Exclusive: Organisers of world's largest arms fair in London accused of failing to stop promotion of equipment 'used in torture'
Human rights campaigners discovered that two companies were offering leg irons and electric batons
Cahal Milmo is the chief reporter of The Independent and has been with the paper since 2000. He was born in London and previously worked at the Press Association news agency. He has reported on assignment at home and abroad, including Rwanda, Sudan and Burkina Faso, the phone hacking scandal and the London Olympics. In his spare time he is a keen runner and cyclist, and keeps an allotment.
Wednesday 11 September 2013
The organisers of one of the world’s largest arms fairs in London were today accused of failing to crack down on the sale of equipment that could could be used in torture after two exhibitors were found to be illegally marketing shackles and electric stun weapons.
Human rights campaigners discovered the two companies, French firm MagForce International and Chinese company Tian Jin MyWay International Trading, were offering leg irons and electric batons - described as “undesirable” under UK guidelines - in catalogues on display at the vast Defence and Security Equipment International (DSEI) show in Docklands.
It was only after the incident was raised in Parliament by Green MP Caroline Lucas that organisers moved in to take action, ordering both the Chinese and French companies to dismantle their stalls before ejecting them from the exhibition attended by 30,000 people.
The revelation that items subject to draconian legal restrictions which ban their sale or promotion in Britain were being marketed at the fair attended by some of the biggest names in the defence industry, including BAE Systems and Northrop Grumman, will be an embarrassment after repeated undertakings to weed out exhibitors breaking the rules at previous exhibitions.
The DSEI website specifically prohibits the marketing of “leg irons, gang chains, shackles” and “electric-shock batons... stun guns and electric shock dart guns”.
When an executive from Beijing-based Tian Jin MyWay, one of a handful of Chinese exhibitors at the fair, was asked was asked by The Independent what purpose was served by a set of heavy metal manacles marked as “fetters” in its catalogue, he said: “What do you think they are used for?”
Ms Lucas said: “It’s frankly disgusting that items like this are being are being promoted at a supposedly legitimate trade event in Britain. Time and again the organisers of DSEI have shown that they cannot guarantee that exhibitors will remain within the law. It’s time for the Government to take action and shut down this event once and for all.”
The promotional material obtained by The Independent shows that both companies were offering a range of handcuffs and restraints to potential customers touring the ExCeL centre for the four-day event. Among the countries granted official delegate status for event are Uzbekistan and Turkmenistan.
Any restraints which are not “ordinary handcuffs” similar to those used by British police and all electric shock devices “modified for the purpose or riot control or self-protection” are listed as “Category A” items in trade controls designed to thwart the sale of materials that could be used for torture.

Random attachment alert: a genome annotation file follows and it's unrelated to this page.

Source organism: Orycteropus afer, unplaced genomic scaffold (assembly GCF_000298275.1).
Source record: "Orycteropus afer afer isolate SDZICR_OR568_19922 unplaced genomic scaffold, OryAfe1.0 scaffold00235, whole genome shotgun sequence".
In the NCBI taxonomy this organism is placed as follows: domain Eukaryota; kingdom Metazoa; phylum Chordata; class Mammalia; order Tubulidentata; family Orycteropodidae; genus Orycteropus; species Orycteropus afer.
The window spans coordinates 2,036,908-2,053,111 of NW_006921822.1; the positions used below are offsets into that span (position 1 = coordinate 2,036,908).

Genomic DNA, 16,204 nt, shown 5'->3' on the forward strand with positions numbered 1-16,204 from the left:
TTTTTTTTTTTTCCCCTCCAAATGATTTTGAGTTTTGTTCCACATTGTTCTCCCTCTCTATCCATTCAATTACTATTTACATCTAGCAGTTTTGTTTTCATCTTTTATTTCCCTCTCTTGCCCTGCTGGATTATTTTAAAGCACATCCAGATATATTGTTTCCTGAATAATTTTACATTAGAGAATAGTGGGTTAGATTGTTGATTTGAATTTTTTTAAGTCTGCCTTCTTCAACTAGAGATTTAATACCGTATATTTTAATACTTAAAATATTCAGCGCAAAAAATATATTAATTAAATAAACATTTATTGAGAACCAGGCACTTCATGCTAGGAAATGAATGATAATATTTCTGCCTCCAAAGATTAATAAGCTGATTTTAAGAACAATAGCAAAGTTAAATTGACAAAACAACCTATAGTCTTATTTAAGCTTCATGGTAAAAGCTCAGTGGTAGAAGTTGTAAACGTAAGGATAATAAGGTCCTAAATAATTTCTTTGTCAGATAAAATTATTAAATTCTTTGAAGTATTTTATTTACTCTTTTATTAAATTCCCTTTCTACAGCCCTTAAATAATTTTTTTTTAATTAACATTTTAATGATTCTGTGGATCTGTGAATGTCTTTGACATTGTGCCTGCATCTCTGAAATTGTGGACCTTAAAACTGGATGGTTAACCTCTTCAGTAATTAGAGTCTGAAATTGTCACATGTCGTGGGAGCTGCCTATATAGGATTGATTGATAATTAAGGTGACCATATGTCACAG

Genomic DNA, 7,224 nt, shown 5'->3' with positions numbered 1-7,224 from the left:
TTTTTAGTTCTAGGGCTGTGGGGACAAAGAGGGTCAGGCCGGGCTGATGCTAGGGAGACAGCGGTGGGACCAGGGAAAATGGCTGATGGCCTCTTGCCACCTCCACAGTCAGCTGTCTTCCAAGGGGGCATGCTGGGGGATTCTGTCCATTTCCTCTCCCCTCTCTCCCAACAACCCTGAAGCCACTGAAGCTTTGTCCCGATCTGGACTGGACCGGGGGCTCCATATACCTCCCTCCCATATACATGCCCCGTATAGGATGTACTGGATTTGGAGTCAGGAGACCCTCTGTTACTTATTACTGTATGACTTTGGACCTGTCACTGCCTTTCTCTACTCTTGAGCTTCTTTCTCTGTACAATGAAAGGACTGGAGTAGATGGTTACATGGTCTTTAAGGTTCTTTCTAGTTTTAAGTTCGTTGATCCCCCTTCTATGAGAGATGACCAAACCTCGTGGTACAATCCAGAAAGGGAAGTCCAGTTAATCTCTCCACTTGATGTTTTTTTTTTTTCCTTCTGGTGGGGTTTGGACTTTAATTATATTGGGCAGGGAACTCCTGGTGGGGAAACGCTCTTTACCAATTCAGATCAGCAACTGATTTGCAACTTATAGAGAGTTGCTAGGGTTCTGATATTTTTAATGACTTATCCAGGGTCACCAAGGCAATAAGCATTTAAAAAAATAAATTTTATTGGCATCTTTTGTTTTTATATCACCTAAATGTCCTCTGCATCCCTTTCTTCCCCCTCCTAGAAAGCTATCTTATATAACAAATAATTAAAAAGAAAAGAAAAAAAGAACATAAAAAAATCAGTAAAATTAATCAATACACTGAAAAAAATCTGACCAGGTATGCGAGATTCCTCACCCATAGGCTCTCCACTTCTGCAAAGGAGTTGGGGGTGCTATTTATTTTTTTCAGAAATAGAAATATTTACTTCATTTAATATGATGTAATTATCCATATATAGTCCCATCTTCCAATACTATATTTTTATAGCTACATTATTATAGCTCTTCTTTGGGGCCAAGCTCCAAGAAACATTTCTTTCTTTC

Though they are not illegal, any trade can only take place with a Government licence which is highly unlikely to be granted and their promotion is banned under the 2008 Export Control Order.
Government guidelines state: “These strict controls reflect the fact that the supply of many of these goods is inherently undesirable. Licences will not normally be granted for any trade in paramilitary goods listed because of their use in torture.”
When approached by The Independent, executives for both MagForce and Tian Jin MyWay insisted that the items were not being offered for sale in Britain and were part of general sales literature used for customers around the world.
A spokesman for MagForce said: “As far as I am aware we have never sold any of these items. Most of our customers are in Africa. We act as a supplier and we do not manufacture these goods.”
MPs this summer criticised the Government and the organisers of DSEI for “inadequate” supervision of controls on the promotion of Category A items after two companies were found to have been marketing banned items, including cluster munitions, at the same event two years ago.
A source close to the Select Committee on Arms Control Exports said: “If there have been further breaches this year then that is shocking, and I am sure, to say the least, that a dim view will be taken.”
Ian Prichard, research co-ordinator for the Campaign Against Arms Trade, said: “Magforce and Tianjin MyWay shouldn’t have been allowed into the arms fair and it says a lot that it is down to an MP to monitor exhibitors.”
DSEI, which is organised by international conferences company Clarion Events, said it had passed the matter to HM Revenue & Customs for further investigation.
In a statement, DSEI said: “We can confirm that Tian Jin Myway International Trading Co and MagForce International have been ejected from DSEI having been found with literature in breach of our compliance policy. The stands have been shut down and the exhibitors ejected.
“This action highlights our commitment to ensuring that all equipment, services, promotional material, documentation and anything else on display at DSEI complies with domestic and international law.”
Manufacturers from all over the world are displaying their hardware at the event (Getty)
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